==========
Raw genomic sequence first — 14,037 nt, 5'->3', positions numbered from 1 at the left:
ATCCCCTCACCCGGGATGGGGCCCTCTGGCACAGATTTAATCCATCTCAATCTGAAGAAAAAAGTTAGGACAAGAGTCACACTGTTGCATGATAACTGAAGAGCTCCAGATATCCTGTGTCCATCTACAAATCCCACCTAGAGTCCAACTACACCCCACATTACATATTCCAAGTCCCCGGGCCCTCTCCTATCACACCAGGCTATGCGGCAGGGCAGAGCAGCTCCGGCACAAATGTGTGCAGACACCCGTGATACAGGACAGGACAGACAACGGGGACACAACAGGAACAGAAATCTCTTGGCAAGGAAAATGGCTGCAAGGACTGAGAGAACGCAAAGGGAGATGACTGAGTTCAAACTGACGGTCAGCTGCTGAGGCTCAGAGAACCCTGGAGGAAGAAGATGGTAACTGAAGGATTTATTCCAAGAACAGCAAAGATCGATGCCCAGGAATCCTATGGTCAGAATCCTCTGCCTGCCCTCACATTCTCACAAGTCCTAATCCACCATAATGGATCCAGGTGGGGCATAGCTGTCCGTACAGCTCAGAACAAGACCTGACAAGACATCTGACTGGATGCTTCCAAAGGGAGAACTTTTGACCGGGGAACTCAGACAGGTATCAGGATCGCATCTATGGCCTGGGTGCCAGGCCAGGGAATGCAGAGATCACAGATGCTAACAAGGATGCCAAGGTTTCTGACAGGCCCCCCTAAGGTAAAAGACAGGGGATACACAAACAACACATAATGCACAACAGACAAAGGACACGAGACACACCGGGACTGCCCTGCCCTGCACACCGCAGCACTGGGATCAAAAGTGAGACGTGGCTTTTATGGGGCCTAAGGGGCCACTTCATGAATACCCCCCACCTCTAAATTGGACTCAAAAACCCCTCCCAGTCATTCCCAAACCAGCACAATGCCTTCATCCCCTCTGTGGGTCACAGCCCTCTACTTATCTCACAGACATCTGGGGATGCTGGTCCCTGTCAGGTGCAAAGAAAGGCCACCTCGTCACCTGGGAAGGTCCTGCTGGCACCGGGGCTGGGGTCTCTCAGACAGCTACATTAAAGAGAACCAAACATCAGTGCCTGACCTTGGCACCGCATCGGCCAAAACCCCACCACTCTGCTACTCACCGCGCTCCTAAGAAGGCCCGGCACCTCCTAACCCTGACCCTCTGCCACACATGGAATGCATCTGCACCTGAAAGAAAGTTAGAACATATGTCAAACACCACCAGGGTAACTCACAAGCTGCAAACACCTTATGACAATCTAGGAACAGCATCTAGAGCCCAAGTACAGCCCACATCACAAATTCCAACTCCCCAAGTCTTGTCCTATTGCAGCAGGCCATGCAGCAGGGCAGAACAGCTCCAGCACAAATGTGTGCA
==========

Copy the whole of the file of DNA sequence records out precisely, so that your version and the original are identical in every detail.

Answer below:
Raw genomic sequence first — 14,037 nt, 5'->3', positions numbered from 1 at the left:
ATCCCCTCACCCGGGATGGGGCCCTCTGGCACAGATTTAATCCATCTCAATCTGAAGAAAAAAGTTAGGACAAGAGTCACACTGTTGCATGATAACTGAAGAGCTCCAGATATCCTGTGTCCATCTACAAATCCCACCTAGAGTCCAACTACACCCCACATTACATATTCCAAGTCCCCGGGCCCTCTCCTATCACACCAGGCTATGCGGCAGGGCAGAGCAGCTCCGGCACAAATGTGTGCAGACACCCGTGATACAGGACAGGACAGACAACGGGGACACAACAGGAACAGAAATCTCTTGGCAAGGAAAATGGCTGCAAGGACTGAGAGAACGCAAAGGGAGATGACTGAGTTCAAACTGACGGTCAGCTGCTGAGGCTCAGAGAACCCTGGAGGAAGAAGATGGTAACTGAAGGATTTATTCCAAGAACAGCAAAGATCGATGCCCAGGAATCCTATGGTCAGAATCCTCTGCCTGCCCTCACATTCTCACAAGTCCTAATCCACCATAATGGATCCAGGTGGGGCATAGCTGTCCGTACAGCTCAGAACAAGACCTGACAAGACATCTGACTGGATGCTTCCAAAGGGAGAACTTTTGACCGGGGAACTCAGACAGGTATCAGGATCGCATCTATGGCCTGGGTGCCAGGCCAGGGAATGCAGAGATCACAGATGCTAACAAGGATGCCAAGGTTTCTGACAGGCCCCCCTAAGGTAAAAGACAGGGGATACACAAACAACACATAATGCACAACAGACAAAGGACACGAGACACACCGGGACTGCCCTGCCCTGCACACCGCAGCACTGGGATCAAAAGTGAGACGTGGCTTTTATGGGGCCTAAGGGGCCACTTCATGAATACCCCCCACCTCTAAATTGGACTCAAAAACCCCTCCCAGTCATTCCCAAACCAGCACAATGCCTTCATCCCCTCTGTGGGTCACAGCCCTCTACTTATCTCACAGACATCTGGGGATGCTGGTCCCTGTCAGGTGCAAAGAAAGGCCACCTCGTCACCTGGGAAGGTCCTGCTGGCACCGGGGCTGGGGTCTCTCAGACAGCTACATTAAAGAGAACCAAACATCAGTGCCTGACCTTGGCACCGCATCGGCCAAAACCCCACCACTCTGCTACTCACCGCGCTCCTAAGAAGGCCCGGCACCTCCTAACCCTGACCCTCTGCCACACATGGAATGCATCTGCACCTGAAAGAAAGTTAGAACATATGTCAAACACCACCAGGGTAACTCACAAGCTGCAAACACCTTATGACAATCTAGGAACAGCATCTAGAGCCCAAGTACAGCCCACATCACAAATTCCAACTCCCCAAGTCTTGTCCTATTGCAGCAGGCCATGCAGCAGGGCAGAACAGCTCCAGCACAAATGTGTGCA